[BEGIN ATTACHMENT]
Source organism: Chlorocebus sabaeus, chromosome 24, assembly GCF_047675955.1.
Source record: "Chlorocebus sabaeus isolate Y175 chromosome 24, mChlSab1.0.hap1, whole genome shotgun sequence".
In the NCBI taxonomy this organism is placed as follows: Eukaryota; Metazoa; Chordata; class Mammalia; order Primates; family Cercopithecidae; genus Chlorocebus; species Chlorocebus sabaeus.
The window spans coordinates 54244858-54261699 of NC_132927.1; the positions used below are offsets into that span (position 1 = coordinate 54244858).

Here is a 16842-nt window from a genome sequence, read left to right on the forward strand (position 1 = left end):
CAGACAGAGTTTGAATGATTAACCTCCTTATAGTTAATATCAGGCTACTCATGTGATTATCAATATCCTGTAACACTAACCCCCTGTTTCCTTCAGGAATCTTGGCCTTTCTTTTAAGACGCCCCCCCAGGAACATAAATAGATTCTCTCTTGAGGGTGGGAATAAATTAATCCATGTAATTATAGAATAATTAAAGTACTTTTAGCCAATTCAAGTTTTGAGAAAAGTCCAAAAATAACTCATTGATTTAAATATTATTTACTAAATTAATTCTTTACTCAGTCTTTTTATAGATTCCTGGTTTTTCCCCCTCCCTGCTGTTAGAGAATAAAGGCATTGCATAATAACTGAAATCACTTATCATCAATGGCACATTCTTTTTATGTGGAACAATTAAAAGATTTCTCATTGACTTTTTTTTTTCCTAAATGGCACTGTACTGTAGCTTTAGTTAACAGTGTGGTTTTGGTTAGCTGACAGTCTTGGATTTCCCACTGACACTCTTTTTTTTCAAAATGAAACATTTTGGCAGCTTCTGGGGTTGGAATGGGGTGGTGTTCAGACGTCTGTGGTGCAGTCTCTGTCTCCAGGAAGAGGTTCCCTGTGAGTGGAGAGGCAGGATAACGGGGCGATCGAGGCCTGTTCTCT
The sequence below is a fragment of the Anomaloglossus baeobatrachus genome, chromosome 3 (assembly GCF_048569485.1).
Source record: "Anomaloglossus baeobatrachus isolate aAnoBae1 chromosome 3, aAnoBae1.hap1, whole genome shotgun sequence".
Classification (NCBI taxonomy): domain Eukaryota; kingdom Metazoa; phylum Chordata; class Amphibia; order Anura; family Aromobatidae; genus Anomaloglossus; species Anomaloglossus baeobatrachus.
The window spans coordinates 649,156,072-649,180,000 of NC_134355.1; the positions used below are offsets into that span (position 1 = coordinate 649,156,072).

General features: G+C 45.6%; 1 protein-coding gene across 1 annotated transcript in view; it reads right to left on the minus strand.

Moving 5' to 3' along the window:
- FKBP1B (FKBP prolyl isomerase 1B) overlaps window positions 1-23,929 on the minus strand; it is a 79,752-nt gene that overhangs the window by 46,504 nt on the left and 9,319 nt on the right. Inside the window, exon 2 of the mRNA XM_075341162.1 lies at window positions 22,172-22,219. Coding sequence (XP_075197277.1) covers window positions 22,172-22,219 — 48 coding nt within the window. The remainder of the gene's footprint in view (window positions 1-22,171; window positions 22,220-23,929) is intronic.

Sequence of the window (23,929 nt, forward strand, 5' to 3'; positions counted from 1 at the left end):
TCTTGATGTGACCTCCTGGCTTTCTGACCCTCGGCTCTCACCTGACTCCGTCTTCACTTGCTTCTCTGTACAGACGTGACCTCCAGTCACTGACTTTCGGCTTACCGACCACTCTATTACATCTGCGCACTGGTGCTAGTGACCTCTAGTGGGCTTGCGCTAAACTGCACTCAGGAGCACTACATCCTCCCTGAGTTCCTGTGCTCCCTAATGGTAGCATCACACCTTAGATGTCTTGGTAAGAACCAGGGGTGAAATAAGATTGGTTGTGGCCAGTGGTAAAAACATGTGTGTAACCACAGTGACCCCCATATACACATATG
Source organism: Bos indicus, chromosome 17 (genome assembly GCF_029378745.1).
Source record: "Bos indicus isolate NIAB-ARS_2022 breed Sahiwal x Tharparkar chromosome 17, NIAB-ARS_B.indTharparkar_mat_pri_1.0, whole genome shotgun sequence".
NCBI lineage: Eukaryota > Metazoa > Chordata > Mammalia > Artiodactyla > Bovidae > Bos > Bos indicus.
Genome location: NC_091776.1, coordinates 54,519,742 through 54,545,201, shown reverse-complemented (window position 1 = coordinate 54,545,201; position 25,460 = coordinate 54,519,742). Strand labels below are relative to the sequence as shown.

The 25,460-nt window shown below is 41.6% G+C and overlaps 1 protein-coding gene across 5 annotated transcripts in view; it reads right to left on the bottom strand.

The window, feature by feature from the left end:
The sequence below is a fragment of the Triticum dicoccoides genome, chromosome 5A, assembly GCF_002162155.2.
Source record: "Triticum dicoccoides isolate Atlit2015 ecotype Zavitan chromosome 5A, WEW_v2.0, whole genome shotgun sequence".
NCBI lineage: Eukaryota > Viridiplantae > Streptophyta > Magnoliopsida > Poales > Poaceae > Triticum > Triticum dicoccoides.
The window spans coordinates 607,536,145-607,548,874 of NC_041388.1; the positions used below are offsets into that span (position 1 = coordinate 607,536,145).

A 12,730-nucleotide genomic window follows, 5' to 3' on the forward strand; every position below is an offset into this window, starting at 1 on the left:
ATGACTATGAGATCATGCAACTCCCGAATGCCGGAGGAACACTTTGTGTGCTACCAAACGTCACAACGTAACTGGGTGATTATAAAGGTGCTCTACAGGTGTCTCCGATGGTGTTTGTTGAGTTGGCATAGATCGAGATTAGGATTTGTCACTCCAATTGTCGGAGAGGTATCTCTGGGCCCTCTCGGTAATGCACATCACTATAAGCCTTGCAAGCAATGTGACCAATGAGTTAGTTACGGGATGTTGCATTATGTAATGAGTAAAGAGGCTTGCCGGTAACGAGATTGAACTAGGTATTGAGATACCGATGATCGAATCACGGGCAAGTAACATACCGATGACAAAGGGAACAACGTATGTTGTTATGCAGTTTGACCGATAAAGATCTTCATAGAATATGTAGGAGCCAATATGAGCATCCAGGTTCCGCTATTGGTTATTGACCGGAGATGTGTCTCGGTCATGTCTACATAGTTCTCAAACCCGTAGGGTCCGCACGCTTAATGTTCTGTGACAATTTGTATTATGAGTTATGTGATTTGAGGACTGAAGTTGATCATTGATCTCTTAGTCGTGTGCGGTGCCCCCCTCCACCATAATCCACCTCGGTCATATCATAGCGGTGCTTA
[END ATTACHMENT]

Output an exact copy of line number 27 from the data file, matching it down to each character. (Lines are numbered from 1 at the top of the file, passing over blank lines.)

ATGACTATGAGATCATGCAACTCCCGAATGCCGGAGGAACACTTTGTGTGCTACCAAACGTCACAACGTAACTGGGTGATTATAAAGGTGCTCTACAGGTGTCTCCGATGGTGTTTGTTGAGTTGGCATAGATCGAGATTAGGATTTGTCACTCCAATTGTCGGAGAGGTATCTCTGGGCCCTCTCGGTAATGCACATCACTATAAGCCTTGCAAGCAATGTGACCAATGAGTTAGTTACGGGATGTTGCATTATGTAATGAGTAAAGAGGCTTGCCGGTAACGAGATTGAACTAGGTATTGAGATACCGATGATCGAATCACGGGCAAGTAACATACCGATGACAAAGGGAACAACGTATGTTGTTATGCAGTTTGACCGATAAAGATCTTCATAGAATATGTAGGAGCCAATATGAGCATCCAGGTTCCGCTATTGGTTATTGACCGGAGATGTGTCTCGGTCATGTCTACATAGTTCTCAAACCCGTAGGGTCCGCACGCTTAATGTTCTGTGACAATTTGTATTATGAGTTATGTGATTTGAGGACTGAAGTTGATCATTGATCTCTTAGTCGTGTGCGGTGCCCCCCTCCACCATAATCCACCTCGGTCATATCATAGCGGTGCTTA